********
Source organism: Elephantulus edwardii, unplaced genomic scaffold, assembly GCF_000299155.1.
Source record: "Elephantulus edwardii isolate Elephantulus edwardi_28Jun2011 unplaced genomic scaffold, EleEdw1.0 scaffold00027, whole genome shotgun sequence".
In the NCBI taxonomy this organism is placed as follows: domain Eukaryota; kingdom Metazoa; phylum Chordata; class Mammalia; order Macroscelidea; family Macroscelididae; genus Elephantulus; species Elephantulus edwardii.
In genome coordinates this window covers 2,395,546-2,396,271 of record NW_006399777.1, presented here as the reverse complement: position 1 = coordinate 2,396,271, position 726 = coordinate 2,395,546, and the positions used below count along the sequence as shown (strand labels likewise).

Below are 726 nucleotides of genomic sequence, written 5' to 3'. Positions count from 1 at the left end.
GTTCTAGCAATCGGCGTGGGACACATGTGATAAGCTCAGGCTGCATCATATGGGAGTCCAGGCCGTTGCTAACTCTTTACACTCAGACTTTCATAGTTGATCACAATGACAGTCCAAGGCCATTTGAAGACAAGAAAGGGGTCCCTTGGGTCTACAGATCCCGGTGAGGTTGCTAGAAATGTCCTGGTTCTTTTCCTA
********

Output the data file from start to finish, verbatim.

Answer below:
Source organism: Elephantulus edwardii, unplaced genomic scaffold, assembly GCF_000299155.1.
Source record: "Elephantulus edwardii isolate Elephantulus edwardi_28Jun2011 unplaced genomic scaffold, EleEdw1.0 scaffold00027, whole genome shotgun sequence".
In the NCBI taxonomy this organism is placed as follows: domain Eukaryota; kingdom Metazoa; phylum Chordata; class Mammalia; order Macroscelidea; family Macroscelididae; genus Elephantulus; species Elephantulus edwardii.
In genome coordinates this window covers 2,395,546-2,396,271 of record NW_006399777.1, presented here as the reverse complement: position 1 = coordinate 2,396,271, position 726 = coordinate 2,395,546, and the positions used below count along the sequence as shown (strand labels likewise).

Below are 726 nucleotides of genomic sequence, written 5' to 3'. Positions count from 1 at the left end.
GTTCTAGCAATCGGCGTGGGACACATGTGATAAGCTCAGGCTGCATCATATGGGAGTCCAGGCCGTTGCTAACTCTTTACACTCAGACTTTCATAGTTGATCACAATGACAGTCCAAGGCCATTTGAAGACAAGAAAGGGGTCCCTTGGGTCTACAGATCCCGGTGAGGTTGCTAGAAATGTCCTGGTTCTTTTCCTA